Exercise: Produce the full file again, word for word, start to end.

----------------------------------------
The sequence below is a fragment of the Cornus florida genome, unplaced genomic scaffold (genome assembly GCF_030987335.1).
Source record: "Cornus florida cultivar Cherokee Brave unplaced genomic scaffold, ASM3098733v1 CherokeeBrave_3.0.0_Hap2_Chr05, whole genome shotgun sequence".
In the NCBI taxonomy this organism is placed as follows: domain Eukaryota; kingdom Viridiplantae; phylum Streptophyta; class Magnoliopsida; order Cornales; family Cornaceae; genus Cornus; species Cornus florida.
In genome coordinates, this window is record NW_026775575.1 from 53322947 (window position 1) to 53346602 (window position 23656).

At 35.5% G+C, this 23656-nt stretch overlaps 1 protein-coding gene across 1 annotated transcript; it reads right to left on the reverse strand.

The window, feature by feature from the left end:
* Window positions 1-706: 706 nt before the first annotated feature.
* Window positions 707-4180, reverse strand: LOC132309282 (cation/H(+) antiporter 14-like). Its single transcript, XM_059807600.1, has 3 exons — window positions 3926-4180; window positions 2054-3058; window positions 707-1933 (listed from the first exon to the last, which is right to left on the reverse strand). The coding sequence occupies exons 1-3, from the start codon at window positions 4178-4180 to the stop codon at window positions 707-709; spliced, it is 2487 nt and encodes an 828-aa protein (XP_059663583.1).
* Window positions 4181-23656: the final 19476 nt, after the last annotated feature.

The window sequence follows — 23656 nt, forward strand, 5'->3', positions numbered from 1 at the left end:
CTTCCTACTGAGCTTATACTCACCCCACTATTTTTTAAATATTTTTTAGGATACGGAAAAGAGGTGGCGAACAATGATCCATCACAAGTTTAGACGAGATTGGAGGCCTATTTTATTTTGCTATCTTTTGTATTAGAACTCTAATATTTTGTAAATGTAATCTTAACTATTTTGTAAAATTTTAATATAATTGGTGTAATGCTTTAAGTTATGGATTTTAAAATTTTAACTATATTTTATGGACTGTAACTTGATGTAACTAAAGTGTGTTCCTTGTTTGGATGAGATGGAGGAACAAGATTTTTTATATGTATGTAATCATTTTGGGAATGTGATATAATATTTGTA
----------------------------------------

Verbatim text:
The sequence below is a fragment of the Cornus florida genome, unplaced genomic scaffold (genome assembly GCF_030987335.1).
Source record: "Cornus florida cultivar Cherokee Brave unplaced genomic scaffold, ASM3098733v1 CherokeeBrave_3.0.0_Hap2_Chr05, whole genome shotgun sequence".
In the NCBI taxonomy this organism is placed as follows: domain Eukaryota; kingdom Viridiplantae; phylum Streptophyta; class Magnoliopsida; order Cornales; family Cornaceae; genus Cornus; species Cornus florida.
In genome coordinates, this window is record NW_026775575.1 from 53322947 (window position 1) to 53346602 (window position 23656).

At 35.5% G+C, this 23656-nt stretch overlaps 1 protein-coding gene across 1 annotated transcript; it reads right to left on the reverse strand.

The window, feature by feature from the left end:
* Window positions 1-706: 706 nt before the first annotated feature.
* Window positions 707-4180, reverse strand: LOC132309282 (cation/H(+) antiporter 14-like). Its single transcript, XM_059807600.1, has 3 exons — window positions 3926-4180; window positions 2054-3058; window positions 707-1933 (listed from the first exon to the last, which is right to left on the reverse strand). The coding sequence occupies exons 1-3, from the start codon at window positions 4178-4180 to the stop codon at window positions 707-709; spliced, it is 2487 nt and encodes an 828-aa protein (XP_059663583.1).
* Window positions 4181-23656: the final 19476 nt, after the last annotated feature.

The window sequence follows — 23656 nt, forward strand, 5'->3', positions numbered from 1 at the left end:
CTTCCTACTGAGCTTATACTCACCCCACTATTTTTTAAATATTTTTTAGGATACGGAAAAGAGGTGGCGAACAATGATCCATCACAAGTTTAGACGAGATTGGAGGCCTATTTTATTTTGCTATCTTTTGTATTAGAACTCTAATATTTTGTAAATGTAATCTTAACTATTTTGTAAAATTTTAATATAATTGGTGTAATGCTTTAAGTTATGGATTTTAAAATTTTAACTATATTTTATGGACTGTAACTTGATGTAACTAAAGTGTGTTCCTTGTTTGGATGAGATGGAGGAACAAGATTTTTTATATGTATGTAATCATTTTGGGAATGTGATATAATATTTGTA